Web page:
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Free Content Gesellschaftliche Wahrnehmung, Bewertung und Umsetzung von Biodiversität

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The representations and values guiding people's perception of nature and possibly motivating action to preserve biological diversity are subject to historical change under specific social conditions. A historical case study of the process that led to the enactment of bird protection measures in Central Europe reveals that substantial value shifts occurred in the period of approximately 1850–1930, which can be observed within various discourses. Whereas before that time birds had been mostly valued as game and knowledge of avian diversity was restricted to bird hunters, birds became increasingly popular. New social stereotypes such as the bird-watcher emerged, and the knowledge and appreciation of natural diversity became not only socially acceptable, but were seen as virtues.

Such value shifts were necessary for the establishment of bird protection measures in legislation and elsewhere.

Various public controversies driven by conflicting social interests accompanied this process.

Social representations guiding people's actions in designing their environment can be studied in different social groups, for instance, people keeping gardens in small allotments in peri-urban areas.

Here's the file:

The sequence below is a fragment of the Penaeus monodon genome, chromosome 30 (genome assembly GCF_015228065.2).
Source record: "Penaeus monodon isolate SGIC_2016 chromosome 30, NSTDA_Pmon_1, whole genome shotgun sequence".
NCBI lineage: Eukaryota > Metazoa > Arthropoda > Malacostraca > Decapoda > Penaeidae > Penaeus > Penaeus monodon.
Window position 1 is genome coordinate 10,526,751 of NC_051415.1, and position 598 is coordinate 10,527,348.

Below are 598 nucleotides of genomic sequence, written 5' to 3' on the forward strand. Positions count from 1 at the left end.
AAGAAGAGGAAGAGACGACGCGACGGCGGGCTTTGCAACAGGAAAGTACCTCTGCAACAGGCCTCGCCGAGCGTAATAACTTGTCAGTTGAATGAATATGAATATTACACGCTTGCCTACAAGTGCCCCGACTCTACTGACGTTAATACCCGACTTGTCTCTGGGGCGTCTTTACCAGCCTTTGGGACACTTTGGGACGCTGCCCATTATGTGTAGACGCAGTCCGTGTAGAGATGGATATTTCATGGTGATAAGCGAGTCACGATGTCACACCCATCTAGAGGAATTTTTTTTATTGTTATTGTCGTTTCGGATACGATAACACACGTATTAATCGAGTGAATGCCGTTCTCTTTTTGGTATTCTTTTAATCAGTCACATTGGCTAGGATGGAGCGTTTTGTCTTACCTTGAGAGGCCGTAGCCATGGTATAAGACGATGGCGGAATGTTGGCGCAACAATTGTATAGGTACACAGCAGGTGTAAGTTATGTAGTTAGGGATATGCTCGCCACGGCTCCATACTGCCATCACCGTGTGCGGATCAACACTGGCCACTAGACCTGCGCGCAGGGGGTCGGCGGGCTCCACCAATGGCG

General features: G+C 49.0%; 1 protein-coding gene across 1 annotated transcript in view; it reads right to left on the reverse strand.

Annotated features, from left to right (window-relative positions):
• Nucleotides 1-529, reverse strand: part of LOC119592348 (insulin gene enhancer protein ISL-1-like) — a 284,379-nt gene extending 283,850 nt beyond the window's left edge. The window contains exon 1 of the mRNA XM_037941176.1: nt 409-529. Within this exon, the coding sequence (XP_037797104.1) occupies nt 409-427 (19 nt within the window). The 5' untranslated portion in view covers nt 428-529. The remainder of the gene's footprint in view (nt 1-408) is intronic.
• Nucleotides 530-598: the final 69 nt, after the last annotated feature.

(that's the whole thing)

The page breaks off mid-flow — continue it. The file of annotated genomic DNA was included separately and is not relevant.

A study of the plant species and varieties and their use in designing gardens revealed distinct preferences.

These preferences seem to be the results of various esthetical norms, partly expressing people's discontent with urban development and their own position within society, partly representing utopian images of a pre-industrial agricultural community. Value shifts and their effects can also be observed within the international scientific community.

A study of the “biodiversity movement” originating in the 1980s reveals that global concerns about human persistence put biological diversity back on scientists' research agenda.

Finally, the legal status of international conventions and the effect of the Earth Summit 1992 on national conservation strategies are discussed.
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Language: German

Document Type: Research Article

Publication date: July 1, 1995

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  • GAIA is a peer-reviewed inter- and transdisciplinary journal for scientists and other interested parties concerned with the causes and analyses of environmental and sustainability problems and their solutions.

    Environmental problems cannot be solved by one academic discipline. The complex natures of these problems require cooperation across disciplinary boundaries. Since 1991, GAIA has offered a well-balanced and practice-oriented forum for transdisciplinary research. GAIA offers first-hand information on state of the art environmental research and on current solutions to environmental problems. Well-known editors, advisors, and authors work to ensure the high quality of the contributions found in GAIA and a unique transdisciplinary dialogue – in a comprehensible style.

    GAIA is an ISI-journal, listed in the Science Citation Index Expanded, Social Science Citation Index and in Current Contents/Social and Behavioral Sciences.

    All contributions undergo a double-blind peer review.

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